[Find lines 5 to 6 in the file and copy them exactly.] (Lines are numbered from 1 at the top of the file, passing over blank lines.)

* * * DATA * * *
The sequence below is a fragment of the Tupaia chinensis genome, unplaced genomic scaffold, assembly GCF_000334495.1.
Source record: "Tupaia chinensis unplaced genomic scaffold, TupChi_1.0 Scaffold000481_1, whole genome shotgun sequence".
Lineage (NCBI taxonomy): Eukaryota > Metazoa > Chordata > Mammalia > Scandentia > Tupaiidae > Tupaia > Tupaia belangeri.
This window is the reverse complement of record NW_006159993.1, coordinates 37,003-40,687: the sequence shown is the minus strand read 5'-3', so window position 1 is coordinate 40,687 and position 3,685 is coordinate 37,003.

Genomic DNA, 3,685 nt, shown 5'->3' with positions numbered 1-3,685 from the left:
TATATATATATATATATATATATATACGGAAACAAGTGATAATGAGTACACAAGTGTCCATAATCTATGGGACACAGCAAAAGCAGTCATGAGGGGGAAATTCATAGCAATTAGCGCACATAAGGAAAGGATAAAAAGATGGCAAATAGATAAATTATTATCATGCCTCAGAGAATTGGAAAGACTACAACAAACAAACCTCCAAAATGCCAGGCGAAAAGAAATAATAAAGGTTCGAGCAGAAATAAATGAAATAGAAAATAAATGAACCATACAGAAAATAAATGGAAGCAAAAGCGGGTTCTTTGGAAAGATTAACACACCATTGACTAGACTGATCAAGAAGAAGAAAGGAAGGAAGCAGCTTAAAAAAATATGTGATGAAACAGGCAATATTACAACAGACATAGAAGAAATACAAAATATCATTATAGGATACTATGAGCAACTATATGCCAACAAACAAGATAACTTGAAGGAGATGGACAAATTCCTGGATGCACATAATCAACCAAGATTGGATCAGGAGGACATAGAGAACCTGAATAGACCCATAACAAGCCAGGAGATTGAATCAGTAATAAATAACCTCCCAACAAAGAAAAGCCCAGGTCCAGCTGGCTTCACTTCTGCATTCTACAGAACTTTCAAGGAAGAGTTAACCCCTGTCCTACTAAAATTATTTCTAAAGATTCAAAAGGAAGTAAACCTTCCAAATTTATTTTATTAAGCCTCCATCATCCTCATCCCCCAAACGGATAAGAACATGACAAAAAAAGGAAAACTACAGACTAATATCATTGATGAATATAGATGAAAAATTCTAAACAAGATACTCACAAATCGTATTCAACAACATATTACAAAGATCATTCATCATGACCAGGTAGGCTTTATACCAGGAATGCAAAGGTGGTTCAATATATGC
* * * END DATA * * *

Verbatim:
Genomic DNA, 3,685 nt, shown 5'->3' with positions numbered 1-3,685 from the left:
TATATATATATATATATATATATATACGGAAACAAGTGATAATGAGTACACAAGTGTCCATAATCTATGGGACACAGCAAAAGCAGTCATGAGGGGGAAATTCATAGCAATTAGCGCACATAAGGAAAGGATAAAAAGATGGCAAATAGATAAATTATTATCATGCCTCAGAGAATTGGAAAGACTACAACAAACAAACCTCCAAAATGCCAGGCGAAAAGAAATAATAAAGGTTCGAGCAGAAATAAATGAAATAGAAAATAAATGAACCATACAGAAAATAAATGGAAGCAAAAGCGGGTTCTTTGGAAAGATTAACACACCATTGACTAGACTGATCAAGAAGAAGAAAGGAAGGAAGCAGCTTAAAAAAATATGTGATGAAACAGGCAATATTACAACAGACATAGAAGAAATACAAAATATCATTATAGGATACTATGAGCAACTATATGCCAACAAACAAGATAACTTGAAGGAGATGGACAAATTCCTGGATGCACATAATCAACCAAGATTGGATCAGGAGGACATAGAGAACCTGAATAGACCCATAACAAGCCAGGAGATTGAATCAGTAATAAATAACCTCCCAACAAAGAAAAGCCCAGGTCCAGCTGGCTTCACTTCTGCATTCTACAGAACTTTCAAGGAAGAGTTAACCCCTGTCCTACTAAAATTATTTCTAAAGATTCAAAAGGAAGTAAACCTTCCAAATTTATTTTATTAAGCCTCCATCATCCTCATCCCCCAAACGGATAAGAACATGACAAAAAAAGGAAAACTACAGACTAATATCATTGATGAATATAGATGAAAAATTCTAAACAAGATACTCACAAATCGTATTCAACAACATATTACAAAGATCATTCATCATGACCAGGTAGGCTTTATACCAGGAATGCAAAGGTGGTTCAATATATGC